By Peg Johnston • August 27, 2008•Firms and the Private Sector
A little background to set the stage for this series. As you may know from my earlier posts, I am a junior associate in the corporate department of a large national law firm, where I have my sights set on making partner some day. I have little "free time" on my hands. I am a little compulsive about making the most of the time that I do have. Some may say that I am overly goal-oriented and/or too ambitious.
So here are the multiple steps (conveniently it is 7!) to my Junior Associate Networking Plan (or the "planks to my platform" to keep with the current highly political tones to society these days):
1. American Bar Association
2. Local Bar Associations/Women's Bar Associations/Ms. JD
3. Law School Network and Alumni Groups
4. Community Involvement
5. Pro Bono
6. Online Networking (Facebook/LinkedIn)
7. Local Industry Groups
Let's start with the American Bar Association.
According to it's website it is the "largest voluntary professional association in the world" with "over 400,000 members". I, like many others, joined the ABA as a law student in order to get the reduced rates at PMBR. I've stayed a member, mostly out of convenience and a sense that all lawyers are and should be members but also because I feel like the benefits outweigh the costs. The firm pays for my membership and this organization seems to be the one organization that just about any employer will pay for you to be a member of.
What are the benefits?
- High name recognition. As I said, it seems to be the group that you should join if you are a practicing lawyer. With that said, I seriously doubt that my membership is a factor for potential or existing clients.
- Member discount programs from companies like Hertz and Dell. I haven't taken advantage of these but knowing they are out there is nice. I actually checked into the Hertz discount for a recent vacation but found a better deal through an on-line travel agency.
- CLE. I think this is a great benefit for those attorneys that have to find and pay for their own CLE credits. I do not, so have not, used this benefit.
- ABA Journal -- actually a pretty decent publication. Most months I find something really interesting and relevant.
- Specialty Sections. This is perhaps the best part of membership. I am a member of the business law section and the young lawyers division The business law section has a regular magazine-type publication and also has a journal called The Business Lawyer. The young lawyers division has a newsletter that is often very good. Also, I recently received the book titled "The 101 Practice Series: Breaking Down the Basics". This book, published by the YLD, is perhaps the best young lawyers guide that I have found - and I've read a bunch of them. In fact, I may do a separate post on this little book in the future because I think it is really great.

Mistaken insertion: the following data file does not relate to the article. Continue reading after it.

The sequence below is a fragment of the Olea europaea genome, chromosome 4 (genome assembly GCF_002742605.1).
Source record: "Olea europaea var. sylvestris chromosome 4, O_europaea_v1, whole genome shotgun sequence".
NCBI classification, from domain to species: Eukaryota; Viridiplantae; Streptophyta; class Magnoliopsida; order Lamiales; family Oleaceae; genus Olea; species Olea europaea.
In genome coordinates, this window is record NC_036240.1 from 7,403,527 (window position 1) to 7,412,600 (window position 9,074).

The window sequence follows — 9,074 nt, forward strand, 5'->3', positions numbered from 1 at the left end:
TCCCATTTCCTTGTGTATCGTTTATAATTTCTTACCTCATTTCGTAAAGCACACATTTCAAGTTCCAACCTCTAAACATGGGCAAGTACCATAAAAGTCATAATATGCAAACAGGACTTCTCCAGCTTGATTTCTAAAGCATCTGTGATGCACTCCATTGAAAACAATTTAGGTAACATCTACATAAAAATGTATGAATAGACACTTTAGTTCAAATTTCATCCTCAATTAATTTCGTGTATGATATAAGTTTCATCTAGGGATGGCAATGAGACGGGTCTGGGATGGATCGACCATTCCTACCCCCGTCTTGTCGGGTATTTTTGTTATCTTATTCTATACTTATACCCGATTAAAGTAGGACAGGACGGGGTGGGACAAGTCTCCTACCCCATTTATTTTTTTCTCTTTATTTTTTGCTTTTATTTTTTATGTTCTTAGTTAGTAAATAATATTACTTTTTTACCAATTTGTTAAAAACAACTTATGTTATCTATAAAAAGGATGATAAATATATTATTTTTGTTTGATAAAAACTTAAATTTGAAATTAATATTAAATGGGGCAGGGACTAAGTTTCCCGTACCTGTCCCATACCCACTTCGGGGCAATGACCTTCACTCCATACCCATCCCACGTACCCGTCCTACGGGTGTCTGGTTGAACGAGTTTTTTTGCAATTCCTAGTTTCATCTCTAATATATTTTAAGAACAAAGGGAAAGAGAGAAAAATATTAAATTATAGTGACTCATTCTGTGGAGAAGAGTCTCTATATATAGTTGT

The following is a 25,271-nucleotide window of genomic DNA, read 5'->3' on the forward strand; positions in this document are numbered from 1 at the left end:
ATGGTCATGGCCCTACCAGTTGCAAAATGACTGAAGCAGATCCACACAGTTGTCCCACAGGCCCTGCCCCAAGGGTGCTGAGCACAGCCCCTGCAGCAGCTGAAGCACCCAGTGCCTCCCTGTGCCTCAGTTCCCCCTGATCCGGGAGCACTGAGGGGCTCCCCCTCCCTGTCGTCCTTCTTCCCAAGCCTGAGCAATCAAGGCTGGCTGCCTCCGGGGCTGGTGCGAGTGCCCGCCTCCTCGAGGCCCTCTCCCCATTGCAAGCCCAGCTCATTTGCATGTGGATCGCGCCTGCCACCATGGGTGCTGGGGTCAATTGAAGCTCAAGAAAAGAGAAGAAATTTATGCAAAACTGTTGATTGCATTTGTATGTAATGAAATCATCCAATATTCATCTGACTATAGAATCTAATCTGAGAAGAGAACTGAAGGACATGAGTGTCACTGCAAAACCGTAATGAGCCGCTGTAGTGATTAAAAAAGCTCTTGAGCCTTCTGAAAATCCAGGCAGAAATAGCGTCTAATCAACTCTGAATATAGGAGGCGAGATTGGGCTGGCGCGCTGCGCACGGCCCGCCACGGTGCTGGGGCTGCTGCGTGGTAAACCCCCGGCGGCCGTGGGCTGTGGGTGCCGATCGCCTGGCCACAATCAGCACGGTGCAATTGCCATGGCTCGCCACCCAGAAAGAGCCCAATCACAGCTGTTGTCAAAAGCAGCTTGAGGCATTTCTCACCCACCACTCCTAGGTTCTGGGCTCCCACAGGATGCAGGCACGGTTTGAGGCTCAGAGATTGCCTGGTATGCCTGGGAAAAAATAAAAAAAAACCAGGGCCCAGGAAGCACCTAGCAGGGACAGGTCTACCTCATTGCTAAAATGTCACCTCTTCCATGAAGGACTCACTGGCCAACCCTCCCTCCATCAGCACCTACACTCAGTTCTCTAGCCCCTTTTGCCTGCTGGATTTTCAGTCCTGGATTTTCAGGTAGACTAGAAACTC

- Meetings, Events, Conferences, Symposium, Initiatives. I haven't participated in this stuff yet. But, the fact that they are plentiful is a good sign. I have heard that the ABA programs are pretty good and a good way to network with lawyers with similar interests.
What are the costs? Well, because I don't pay the membership dues the only real cost that I see is the cost of being associated with a group that has pretty liberal policy positions. The ABA has come under some criticism in the past for being too left leaning, sometimes in areas that have little to do with matters of concern to the profession. I do think that this cost is outweighed by the large membership and credibility of the organization. The ABA is about as mainstream as a lawyer can get so I think the chance of having the group's policy positions imputed to you just because you're a member seem pretty low to me.
How does this fit into my networking plan? In a very small way actually. I use the ABA to keep up on legal trends. I advertise that I am a member on my biography at the firm. I carry my membership card around in my wallet. Further than that, I think it is just too large and too national of an organization to be something that is critical to my Junior Associate Networking Plan. It's a small piece and I spend 0 hours a month on this part of my plan.
Stay tuned for Part II where I will discuss the next step in my Junior Associate Networking Plan.